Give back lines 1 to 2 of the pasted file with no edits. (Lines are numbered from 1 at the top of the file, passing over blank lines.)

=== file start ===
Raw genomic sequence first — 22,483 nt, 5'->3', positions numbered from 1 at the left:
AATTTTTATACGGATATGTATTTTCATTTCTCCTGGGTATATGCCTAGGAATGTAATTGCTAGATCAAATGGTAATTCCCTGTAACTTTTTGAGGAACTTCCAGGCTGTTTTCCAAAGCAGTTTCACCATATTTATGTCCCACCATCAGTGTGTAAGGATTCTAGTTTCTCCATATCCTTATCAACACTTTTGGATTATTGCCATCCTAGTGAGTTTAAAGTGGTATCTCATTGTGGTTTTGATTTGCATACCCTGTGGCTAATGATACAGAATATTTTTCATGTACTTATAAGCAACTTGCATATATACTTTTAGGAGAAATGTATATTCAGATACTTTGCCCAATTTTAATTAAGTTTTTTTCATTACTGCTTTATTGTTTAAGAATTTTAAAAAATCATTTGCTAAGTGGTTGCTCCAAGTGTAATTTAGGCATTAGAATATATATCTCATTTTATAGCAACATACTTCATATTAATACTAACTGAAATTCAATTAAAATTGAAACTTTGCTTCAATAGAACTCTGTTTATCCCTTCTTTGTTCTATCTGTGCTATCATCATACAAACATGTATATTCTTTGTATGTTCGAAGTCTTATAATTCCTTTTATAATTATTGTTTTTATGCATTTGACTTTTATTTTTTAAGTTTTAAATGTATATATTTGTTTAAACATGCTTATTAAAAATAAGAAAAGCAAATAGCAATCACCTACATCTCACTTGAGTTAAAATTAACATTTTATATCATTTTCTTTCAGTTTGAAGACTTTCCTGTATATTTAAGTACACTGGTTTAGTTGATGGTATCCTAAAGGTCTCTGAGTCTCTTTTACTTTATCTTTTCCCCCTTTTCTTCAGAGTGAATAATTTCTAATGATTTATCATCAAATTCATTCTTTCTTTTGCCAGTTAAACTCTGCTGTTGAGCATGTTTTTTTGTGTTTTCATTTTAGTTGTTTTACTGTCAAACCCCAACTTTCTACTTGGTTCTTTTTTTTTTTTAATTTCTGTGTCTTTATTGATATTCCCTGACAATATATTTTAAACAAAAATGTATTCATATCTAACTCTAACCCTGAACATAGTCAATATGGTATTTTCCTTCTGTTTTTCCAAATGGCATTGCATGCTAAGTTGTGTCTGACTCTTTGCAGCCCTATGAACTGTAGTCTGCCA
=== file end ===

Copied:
Raw genomic sequence first — 22,483 nt, 5'->3', positions numbered from 1 at the left:
AATTTTTATACGGATATGTATTTTCATTTCTCCTGGGTATATGCCTAGGAATGTAATTGCTAGATCAAATGGTAATTCCCTGTAACTTTTTGAGGAACTTCCAGGCTGTTTTCCAAAGCAGTTTCACCATATTTATGTCCCACCATCAGTGTGTAAGGATTCTAGTTTCTCCATATCCTTATCAACACTTTTGGATTATTGCCATCCTAGTGAGTTTAAAGTGGTATCTCATTGTGGTTTTGATTTGCATACCCTGTGGCTAATGATACAGAATATTTTTCATGTACTTATAAGCAACTTGCATATATACTTTTAGGAGAAATGTATATTCAGATACTTTGCCCAATTTTAATTAAGTTTTTTTCATTACTGCTTTATTGTTTAAGAATTTTAAAAAATCATTTGCTAAGTGGTTGCTCCAAGTGTAATTTAGGCATTAGAATATATATCTCATTTTATAGCAACATACTTCATATTAATACTAACTGAAATTCAATTAAAATTGAAACTTTGCTTCAATAGAACTCTGTTTATCCCTTCTTTGTTCTATCTGTGCTATCATCATACAAACATGTATATTCTTTGTATGTTCGAAGTCTTATAATTCCTTTTATAATTATTGTTTTTATGCATTTGACTTTTATTTTTTAAGTTTTAAATGTATATATTTGTTTAAACATGCTTATTAAAAATAAGAAAAGCAAATAGCAATCACCTACATCTCACTTGAGTTAAAATTAACATTTTATATCATTTTCTTTCAGTTTGAAGACTTTCCTGTATATTTAAGTACACTGGTTTAGTTGATGGTATCCTAAAGGTCTCTGAGTCTCTTTTACTTTATCTTTTCCCCCTTTTCTTCAGAGTGAATAATTTCTAATGATTTATCATCAAATTCATTCTTTCTTTTGCCAGTTAAACTCTGCTGTTGAGCATGTTTTTTTGTGTTTTCATTTTAGTTGTTTTACTGTCAAACCCCAACTTTCTACTTGGTTCTTTTTTTTTTTTAATTTCTGTGTCTTTATTGATATTCCCTGACAATATATTTTAAACAAAAATGTATTCATATCTAACTCTAACCCTGAACATAGTCAATATGGTATTTTCCTTCTGTTTTTCCAAATGGCATTGCATGCTAAGTTGTGTCTGACTCTTTGCAGCCCTATGAACTGTAGTCTGCCA